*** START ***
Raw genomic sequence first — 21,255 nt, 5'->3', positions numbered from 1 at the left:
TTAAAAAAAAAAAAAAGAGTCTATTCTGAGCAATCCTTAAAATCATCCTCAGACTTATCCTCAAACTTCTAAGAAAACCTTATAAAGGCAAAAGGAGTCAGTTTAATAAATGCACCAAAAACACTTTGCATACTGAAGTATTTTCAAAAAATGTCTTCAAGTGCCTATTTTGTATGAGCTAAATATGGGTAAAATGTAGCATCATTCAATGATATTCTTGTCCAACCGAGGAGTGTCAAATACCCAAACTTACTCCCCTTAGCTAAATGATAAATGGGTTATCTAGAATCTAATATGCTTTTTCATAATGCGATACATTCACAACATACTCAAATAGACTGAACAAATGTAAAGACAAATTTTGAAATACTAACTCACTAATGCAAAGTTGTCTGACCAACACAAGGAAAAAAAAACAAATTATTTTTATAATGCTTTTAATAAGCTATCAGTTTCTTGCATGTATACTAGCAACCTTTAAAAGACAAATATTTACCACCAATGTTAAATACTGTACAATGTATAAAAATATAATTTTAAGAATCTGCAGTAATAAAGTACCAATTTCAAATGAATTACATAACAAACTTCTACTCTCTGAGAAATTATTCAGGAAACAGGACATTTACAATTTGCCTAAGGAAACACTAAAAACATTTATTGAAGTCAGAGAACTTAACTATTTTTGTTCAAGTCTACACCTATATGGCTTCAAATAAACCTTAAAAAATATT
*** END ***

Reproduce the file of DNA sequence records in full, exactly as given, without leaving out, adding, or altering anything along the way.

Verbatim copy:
Raw genomic sequence first — 21,255 nt, 5'->3', positions numbered from 1 at the left:
TTAAAAAAAAAAAAAAGAGTCTATTCTGAGCAATCCTTAAAATCATCCTCAGACTTATCCTCAAACTTCTAAGAAAACCTTATAAAGGCAAAAGGAGTCAGTTTAATAAATGCACCAAAAACACTTTGCATACTGAAGTATTTTCAAAAAATGTCTTCAAGTGCCTATTTTGTATGAGCTAAATATGGGTAAAATGTAGCATCATTCAATGATATTCTTGTCCAACCGAGGAGTGTCAAATACCCAAACTTACTCCCCTTAGCTAAATGATAAATGGGTTATCTAGAATCTAATATGCTTTTTCATAATGCGATACATTCACAACATACTCAAATAGACTGAACAAATGTAAAGACAAATTTTGAAATACTAACTCACTAATGCAAAGTTGTCTGACCAACACAAGGAAAAAAAAACAAATTATTTTTATAATGCTTTTAATAAGCTATCAGTTTCTTGCATGTATACTAGCAACCTTTAAAAGACAAATATTTACCACCAATGTTAAATACTGTACAATGTATAAAAATATAATTTTAAGAATCTGCAGTAATAAAGTACCAATTTCAAATGAATTACATAACAAACTTCTACTCTCTGAGAAATTATTCAGGAAACAGGACATTTACAATTTGCCTAAGGAAACACTAAAAACATTTATTGAAGTCAGAGAACTTAACTATTTTTGTTCAAGTCTACACCTATATGGCTTCAAATAAACCTTAAAAAATATT